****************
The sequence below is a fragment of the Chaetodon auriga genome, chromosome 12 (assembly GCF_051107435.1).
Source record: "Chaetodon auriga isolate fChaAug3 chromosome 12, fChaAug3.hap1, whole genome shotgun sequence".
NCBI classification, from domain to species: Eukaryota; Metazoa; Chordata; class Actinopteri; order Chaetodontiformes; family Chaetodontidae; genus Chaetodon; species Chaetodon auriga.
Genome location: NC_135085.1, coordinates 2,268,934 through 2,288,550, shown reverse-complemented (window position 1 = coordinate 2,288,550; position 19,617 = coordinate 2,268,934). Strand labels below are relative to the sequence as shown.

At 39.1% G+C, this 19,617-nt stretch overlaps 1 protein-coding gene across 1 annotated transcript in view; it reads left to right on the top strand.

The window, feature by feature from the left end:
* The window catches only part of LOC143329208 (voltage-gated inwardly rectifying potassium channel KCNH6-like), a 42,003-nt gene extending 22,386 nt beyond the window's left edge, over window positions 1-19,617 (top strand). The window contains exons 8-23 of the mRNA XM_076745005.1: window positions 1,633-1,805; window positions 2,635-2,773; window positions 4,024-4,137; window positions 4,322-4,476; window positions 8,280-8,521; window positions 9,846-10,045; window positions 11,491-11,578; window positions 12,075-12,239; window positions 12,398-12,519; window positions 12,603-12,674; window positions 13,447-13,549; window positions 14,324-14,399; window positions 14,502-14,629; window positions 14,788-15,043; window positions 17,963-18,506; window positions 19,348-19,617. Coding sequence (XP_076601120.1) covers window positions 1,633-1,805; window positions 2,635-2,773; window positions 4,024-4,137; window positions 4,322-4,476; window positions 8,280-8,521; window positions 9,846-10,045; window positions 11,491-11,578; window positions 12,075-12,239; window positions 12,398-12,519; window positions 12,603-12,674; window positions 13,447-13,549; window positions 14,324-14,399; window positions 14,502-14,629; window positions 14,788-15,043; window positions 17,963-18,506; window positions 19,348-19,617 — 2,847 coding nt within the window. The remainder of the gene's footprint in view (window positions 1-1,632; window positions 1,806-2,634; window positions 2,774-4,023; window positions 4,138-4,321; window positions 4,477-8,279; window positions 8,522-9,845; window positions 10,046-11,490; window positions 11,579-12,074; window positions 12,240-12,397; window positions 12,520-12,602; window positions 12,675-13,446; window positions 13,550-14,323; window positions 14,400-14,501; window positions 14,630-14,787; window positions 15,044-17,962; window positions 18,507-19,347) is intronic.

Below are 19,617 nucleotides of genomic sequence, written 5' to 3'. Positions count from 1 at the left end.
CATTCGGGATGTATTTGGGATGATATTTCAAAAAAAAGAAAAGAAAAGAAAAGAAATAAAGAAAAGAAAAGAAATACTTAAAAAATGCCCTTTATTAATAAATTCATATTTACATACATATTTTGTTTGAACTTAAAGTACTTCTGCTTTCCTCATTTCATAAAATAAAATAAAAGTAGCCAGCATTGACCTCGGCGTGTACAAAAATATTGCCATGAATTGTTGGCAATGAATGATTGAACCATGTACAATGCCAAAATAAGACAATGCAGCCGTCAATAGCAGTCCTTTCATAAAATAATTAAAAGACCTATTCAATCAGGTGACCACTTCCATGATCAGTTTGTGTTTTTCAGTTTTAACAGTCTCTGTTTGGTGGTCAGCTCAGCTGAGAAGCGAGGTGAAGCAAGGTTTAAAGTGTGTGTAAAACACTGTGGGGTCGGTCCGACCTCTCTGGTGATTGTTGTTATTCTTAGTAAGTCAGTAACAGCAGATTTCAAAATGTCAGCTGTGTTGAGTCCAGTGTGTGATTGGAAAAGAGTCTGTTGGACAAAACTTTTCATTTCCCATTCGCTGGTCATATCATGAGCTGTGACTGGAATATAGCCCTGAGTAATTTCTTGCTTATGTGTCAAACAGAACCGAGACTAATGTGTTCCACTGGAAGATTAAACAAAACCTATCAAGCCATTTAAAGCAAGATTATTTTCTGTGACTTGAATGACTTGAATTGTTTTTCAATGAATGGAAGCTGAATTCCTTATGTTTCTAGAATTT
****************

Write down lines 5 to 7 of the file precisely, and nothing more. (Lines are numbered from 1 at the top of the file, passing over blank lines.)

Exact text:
At 39.1% G+C, this 19,617-nt stretch overlaps 1 protein-coding gene across 1 annotated transcript in view; it reads left to right on the top strand.

The window, feature by feature from the left end:
* The window catches only part of LOC143329208 (voltage-gated inwardly rectifying potassium channel KCNH6-like), a 42,003-nt gene extending 22,386 nt beyond the window's left edge, over window positions 1-19,617 (top strand). The window contains exons 8-23 of the mRNA XM_076745005.1: window positions 1,633-1,805; window positions 2,635-2,773; window positions 4,024-4,137; window positions 4,322-4,476; window positions 8,280-8,521; window positions 9,846-10,045; window positions 11,491-11,578; window positions 12,075-12,239; window positions 12,398-12,519; window positions 12,603-12,674; window positions 13,447-13,549; window positions 14,324-14,399; window positions 14,502-14,629; window positions 14,788-15,043; window positions 17,963-18,506; window positions 19,348-19,617. Coding sequence (XP_076601120.1) covers window positions 1,633-1,805; window positions 2,635-2,773; window positions 4,024-4,137; window positions 4,322-4,476; window positions 8,280-8,521; window positions 9,846-10,045; window positions 11,491-11,578; window positions 12,075-12,239; window positions 12,398-12,519; window positions 12,603-12,674; window positions 13,447-13,549; window positions 14,324-14,399; window positions 14,502-14,629; window positions 14,788-15,043; window positions 17,963-18,506; window positions 19,348-19,617 — 2,847 coding nt within the window. The remainder of the gene's footprint in view (window positions 1-1,632; window positions 1,806-2,634; window positions 2,774-4,023; window positions 4,138-4,321; window positions 4,477-8,279; window positions 8,522-9,845; window positions 10,046-11,490; window positions 11,579-12,074; window positions 12,240-12,397; window positions 12,520-12,602; window positions 12,675-13,446; window positions 13,550-14,323; window positions 14,400-14,501; window positions 14,630-14,787; window positions 15,044-17,962; window positions 18,507-19,347) is intronic.